So, to us at least, the fact that all that snogging in "Half-Blood Prince" has made it to the screen tells us that the creative forces behind "Half-Blood Prince" are paying attention to all those fans who swoon over the romance in "Twilight."
Wednesday, July 8, 2009
The 1934 Universal Studios' The Black Cat is a magnificent film, the best pairing of stars Bela Lugosi and Boris Karloff. It is masterfully understated, both rivals mad but possessed of grace, dignity and impeccable manners. Lugosi is the good guy, but he's also crazy enough to skin the bad guy (Karloff) alive at the end.
The plot involves an American mystery writer, and his fiance (Julie Bishop) honeymooning in Hungary. They meet a courtly gentleman, Dr. Vitus Werdegast, who is traveling to meet an old nemesis, Hjalmar Poelzig, played by Boris Karloff. It reminds me a bit of the famous Hungarian novel, Embers. The tone of the film has a classic Hungarian fatalism.
While traveling to a city, a coach overturns. The young couple and Lugosi seek shelter at Karloff's forbidding castle. It is built on the site of a prison, where Werdegast was once held. He seeks his wife and daughter, who were in Poelzig's care. Karloff's Poelzig is the soul of courtesy, but that masks a truly terrifying evil. There are dark secrets in Castle Poelzig, and once Werdegast learns them he's driven to righteous madness.
Stuck in the middle of this is the young bride (Bishop) who becomes an object of desire to Poelzig. Naturally, that puts her husband in danger too.
This brisk, 65-minute horror film is well directed by Edgar Ulmer, who later hamstrung his career by winning the heart of a Universal executive's wife. The plot moves at a dignified pace, and what is literally a cinematic chess game grows more sinister until suddenly the horror of Karloff's character bursts out to the audience.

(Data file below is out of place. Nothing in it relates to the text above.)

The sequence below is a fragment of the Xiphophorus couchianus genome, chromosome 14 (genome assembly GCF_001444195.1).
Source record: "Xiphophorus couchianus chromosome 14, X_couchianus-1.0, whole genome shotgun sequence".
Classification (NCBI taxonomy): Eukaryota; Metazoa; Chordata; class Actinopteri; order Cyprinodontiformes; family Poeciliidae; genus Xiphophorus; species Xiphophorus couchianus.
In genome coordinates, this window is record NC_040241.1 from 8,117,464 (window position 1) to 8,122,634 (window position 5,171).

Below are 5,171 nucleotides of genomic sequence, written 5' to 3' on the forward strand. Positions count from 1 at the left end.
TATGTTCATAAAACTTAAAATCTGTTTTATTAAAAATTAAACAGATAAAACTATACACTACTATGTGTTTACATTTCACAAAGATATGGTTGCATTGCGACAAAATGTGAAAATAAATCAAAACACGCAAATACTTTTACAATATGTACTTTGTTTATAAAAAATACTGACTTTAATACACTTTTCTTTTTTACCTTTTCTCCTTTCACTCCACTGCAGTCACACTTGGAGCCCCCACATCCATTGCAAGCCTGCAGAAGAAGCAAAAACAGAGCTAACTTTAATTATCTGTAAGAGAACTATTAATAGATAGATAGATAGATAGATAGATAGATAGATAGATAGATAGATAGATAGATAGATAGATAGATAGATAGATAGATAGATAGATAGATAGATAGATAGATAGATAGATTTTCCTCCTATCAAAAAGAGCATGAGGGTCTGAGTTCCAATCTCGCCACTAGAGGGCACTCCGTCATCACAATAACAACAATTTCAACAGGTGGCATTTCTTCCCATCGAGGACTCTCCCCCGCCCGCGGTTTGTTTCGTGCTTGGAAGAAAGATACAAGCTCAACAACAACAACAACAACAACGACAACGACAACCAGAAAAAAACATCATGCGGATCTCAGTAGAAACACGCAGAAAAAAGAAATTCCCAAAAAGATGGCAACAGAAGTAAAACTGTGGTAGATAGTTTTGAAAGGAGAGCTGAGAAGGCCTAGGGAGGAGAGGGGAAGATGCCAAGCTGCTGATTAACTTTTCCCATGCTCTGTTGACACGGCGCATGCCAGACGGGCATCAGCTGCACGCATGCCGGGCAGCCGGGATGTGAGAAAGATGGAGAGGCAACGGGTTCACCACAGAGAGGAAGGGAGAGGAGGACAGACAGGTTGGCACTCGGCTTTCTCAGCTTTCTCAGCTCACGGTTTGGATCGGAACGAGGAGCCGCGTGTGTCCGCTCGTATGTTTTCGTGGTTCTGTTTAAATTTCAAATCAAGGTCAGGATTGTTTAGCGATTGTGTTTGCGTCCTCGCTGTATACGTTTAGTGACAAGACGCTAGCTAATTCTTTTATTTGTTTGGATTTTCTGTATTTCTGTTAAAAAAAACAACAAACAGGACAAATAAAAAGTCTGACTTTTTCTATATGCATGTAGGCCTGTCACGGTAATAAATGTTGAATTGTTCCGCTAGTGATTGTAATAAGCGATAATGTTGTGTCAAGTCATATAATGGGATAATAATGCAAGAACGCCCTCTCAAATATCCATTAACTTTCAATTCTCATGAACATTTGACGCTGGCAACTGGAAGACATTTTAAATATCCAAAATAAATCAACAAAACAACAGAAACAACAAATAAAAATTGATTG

Lugosi excells at his role, that of a decent man with decent gestures who can't suppress his bitterness and longing. His final rage is memorable. There's little of Edgar Allen Poe's tale, just a cat that Lugosi's Werdegast has a phobia of and Karloff sometimes puts to use.
Horror fans, and Universal afficianados will love this black and white classic. Watch it in a single setting, marvel at the skill of horror experts Lugosi and Karloff. They deserve such respect.
Monday, July 6, 2009
"Frankenstein 1970" is pretty bad. And that's a shame, since the 1958 independent film, directed by Howard Koch, stars Boris Karloff as Baron Victor Von Frankenstein, last descendant of the infamous Dr. Frankenstein. Von Frankenstein, who suffers torture wounds received at the hands of the Nazis, allows a film crew to his castle to make a movie. Wih the cash, they give him, he uses an atomic reactor to, after killing him, turn a former servant into a reanimated monster. More murders follow.
This film is just flat, more soap opera and corny interludes from cliched characters -- film crew, Dr. Frankenstein's solemn colleague -- than terror. The monster is a huge letdown. It just has a box on its head with slits for eyes. Even Karloff isn't that good. His languid, tired appearance seems like he is just phoming in his performance. His salary -- $26,000, was more than a fifth of the entire budget. Despite the futuristic title, is never clear if it really is 1970. In fact, the film's settings look like its late-'50s timeframe.
The best scene is the opening scene, where a terrified young lovely is pursued to her doom by a monster in a lake. Unfortunately, a "director" yells cut and we learn that it's the movie company. That's about if fright-wise. The 83-minute feature also featured Norbert Schiller, Jana Lund, Donald "Red" Barry and Charlotte Austin. Watch it only for Karloff. Even at his most lackluster, he still has worth for cult films fans.